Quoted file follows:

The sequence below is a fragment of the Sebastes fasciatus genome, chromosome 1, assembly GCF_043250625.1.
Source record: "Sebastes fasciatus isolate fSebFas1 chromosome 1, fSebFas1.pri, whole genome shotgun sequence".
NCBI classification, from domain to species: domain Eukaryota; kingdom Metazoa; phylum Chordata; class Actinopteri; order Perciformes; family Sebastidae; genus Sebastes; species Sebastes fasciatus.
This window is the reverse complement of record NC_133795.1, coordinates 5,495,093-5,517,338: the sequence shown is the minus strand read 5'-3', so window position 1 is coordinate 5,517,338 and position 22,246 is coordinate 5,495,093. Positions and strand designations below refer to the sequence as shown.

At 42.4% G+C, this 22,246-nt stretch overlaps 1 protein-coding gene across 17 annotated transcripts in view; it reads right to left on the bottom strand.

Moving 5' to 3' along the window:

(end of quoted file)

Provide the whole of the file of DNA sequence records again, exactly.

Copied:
The sequence below is a fragment of the Sebastes fasciatus genome, chromosome 1, assembly GCF_043250625.1.
Source record: "Sebastes fasciatus isolate fSebFas1 chromosome 1, fSebFas1.pri, whole genome shotgun sequence".
NCBI classification, from domain to species: domain Eukaryota; kingdom Metazoa; phylum Chordata; class Actinopteri; order Perciformes; family Sebastidae; genus Sebastes; species Sebastes fasciatus.
This window is the reverse complement of record NC_133795.1, coordinates 5,495,093-5,517,338: the sequence shown is the minus strand read 5'-3', so window position 1 is coordinate 5,517,338 and position 22,246 is coordinate 5,495,093. Positions and strand designations below refer to the sequence as shown.

At 42.4% G+C, this 22,246-nt stretch overlaps 1 protein-coding gene across 17 annotated transcripts in view; it reads right to left on the bottom strand.

Moving 5' to 3' along the window: